WSJ series: Increased mental health problems linked to social media influence, experts say

Article written by Genspect parent Lynn Chadwick.

The negative impacts of social media on young people have been a topic of conversation for some time, as social media use among children and teens has risen, particularly post-Covid as reported by Dr. Erica Anderson last week in the San Francisco Examiner.  A new series of articles by Julie Jargon in the Wall Street Journal outlines particularly concerning trends among teens. 

In her article on how girls are developing tics after watching TikTok videos, Jargon notes:

“Teenage girls across the globe have been showing up at doctor’s offices with tics – physical jerking movements and verbal outbursts – since the start of the pandemic. 

“Movement-disorder doctors were stumped at first.  Girls with tics are rare, and these teens had an unusually high number of them, which had developed suddenly.  After months of studying the patients and consulting with one another, experts at top pediatric hospitals in the U.S., Canada, Australia and the U.K. discovered that most of the girls had something in common:  TikTok. 

“According to a spate of recent medical journal articles, doctors say the girls had been watching videos of TikTok influencers who said they had Tourette Syndrome, a nervous-system disorder that causes people to make repetitive, involuntary movements or sounds.”

The hashtag #tourettes now brings up 4.8 billion videos on TikTok, and some teens appear to be binge-watching, leading to an epidemic of young viewers experiencing uncontrollable tics.  Jargon writes:

“Since March 2020, Texas Children’s Hospital has reported seeing approximately 60 teens with such tics, whereas doctors there saw one or two cases a year before the pandemic.  At the Johns Hopkins University Tourettes’s Center, 10% to 20% of pediatric patients have described acute-onset tic-like behaviors, up from 2% to 3% a year before the pandemic, according to Joseph McGuire, ad associate professor in the university’s department of psychiatry and behavioral sciences.  Between March and June this year, Rush University Medical Center in Chicago said it saw 20 patients with these tics, up for 10 the full year before.”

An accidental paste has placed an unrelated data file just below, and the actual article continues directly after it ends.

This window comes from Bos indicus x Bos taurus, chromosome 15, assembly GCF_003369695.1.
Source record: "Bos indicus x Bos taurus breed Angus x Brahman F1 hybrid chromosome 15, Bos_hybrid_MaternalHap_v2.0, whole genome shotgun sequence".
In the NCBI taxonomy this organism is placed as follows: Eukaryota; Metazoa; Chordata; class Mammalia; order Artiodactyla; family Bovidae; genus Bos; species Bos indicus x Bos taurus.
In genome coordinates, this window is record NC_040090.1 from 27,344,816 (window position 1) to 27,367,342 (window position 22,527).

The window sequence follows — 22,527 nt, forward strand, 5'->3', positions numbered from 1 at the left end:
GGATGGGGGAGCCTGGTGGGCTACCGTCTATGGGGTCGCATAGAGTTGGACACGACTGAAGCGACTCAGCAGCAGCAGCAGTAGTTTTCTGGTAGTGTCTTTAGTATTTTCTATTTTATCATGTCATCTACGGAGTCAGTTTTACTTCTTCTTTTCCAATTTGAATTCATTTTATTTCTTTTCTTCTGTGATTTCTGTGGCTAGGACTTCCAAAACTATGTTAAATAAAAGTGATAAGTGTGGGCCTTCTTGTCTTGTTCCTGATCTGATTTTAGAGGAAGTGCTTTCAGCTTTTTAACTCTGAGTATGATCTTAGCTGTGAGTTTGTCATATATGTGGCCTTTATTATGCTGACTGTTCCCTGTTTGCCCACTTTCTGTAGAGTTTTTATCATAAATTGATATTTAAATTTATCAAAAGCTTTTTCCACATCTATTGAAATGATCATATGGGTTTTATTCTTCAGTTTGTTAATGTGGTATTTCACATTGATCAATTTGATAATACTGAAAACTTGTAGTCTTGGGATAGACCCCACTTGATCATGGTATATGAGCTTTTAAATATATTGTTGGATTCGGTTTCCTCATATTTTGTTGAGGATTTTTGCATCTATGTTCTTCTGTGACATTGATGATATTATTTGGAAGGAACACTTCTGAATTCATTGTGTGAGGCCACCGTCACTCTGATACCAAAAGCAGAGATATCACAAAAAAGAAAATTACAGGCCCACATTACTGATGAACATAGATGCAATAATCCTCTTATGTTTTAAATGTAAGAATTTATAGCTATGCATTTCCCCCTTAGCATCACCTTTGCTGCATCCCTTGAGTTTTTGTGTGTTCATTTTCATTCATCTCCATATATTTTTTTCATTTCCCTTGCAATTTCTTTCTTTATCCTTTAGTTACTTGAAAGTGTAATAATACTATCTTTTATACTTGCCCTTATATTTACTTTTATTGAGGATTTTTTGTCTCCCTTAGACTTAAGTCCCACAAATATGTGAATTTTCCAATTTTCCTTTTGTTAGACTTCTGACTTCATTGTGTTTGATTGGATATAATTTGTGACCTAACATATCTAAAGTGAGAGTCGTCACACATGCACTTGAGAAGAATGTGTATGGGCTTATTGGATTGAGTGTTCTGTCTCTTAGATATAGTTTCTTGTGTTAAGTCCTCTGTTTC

Eating disorders are also on the rise, particularly among teen boys. According to this article, social media appears to have a role in this as well.  As boys are being exposed to more body-image related content, they are catching up with girls in alarming numbers. Jargon reports:

“A 2019 study of seventh and eighth graders in Australia found that in the prior 12 months, 45% of boys had engaged in risky ways to control weight, such as skipping meals and exercising compulsively, and demonstrated unhealthy attitudes toward food and body image.   Nearly 52% of girls in the study had engaged in disordered eating behaviors. The study found the behavior among both boys and girls to be significantly associated with having social-media accounts, and particularly with having three or more accounts.

Michaela Voss, medical director of the eating-disorders center at Children’s Mercy Hospital in Kansas City, MO, stated:

“Access to social media also has caused eating disorders to take longer to diagnose and treat, because teens can easily find information on how to fool their parents and doctors.  Patients have used social media to learn how to hide food and to vomit without being noticed.”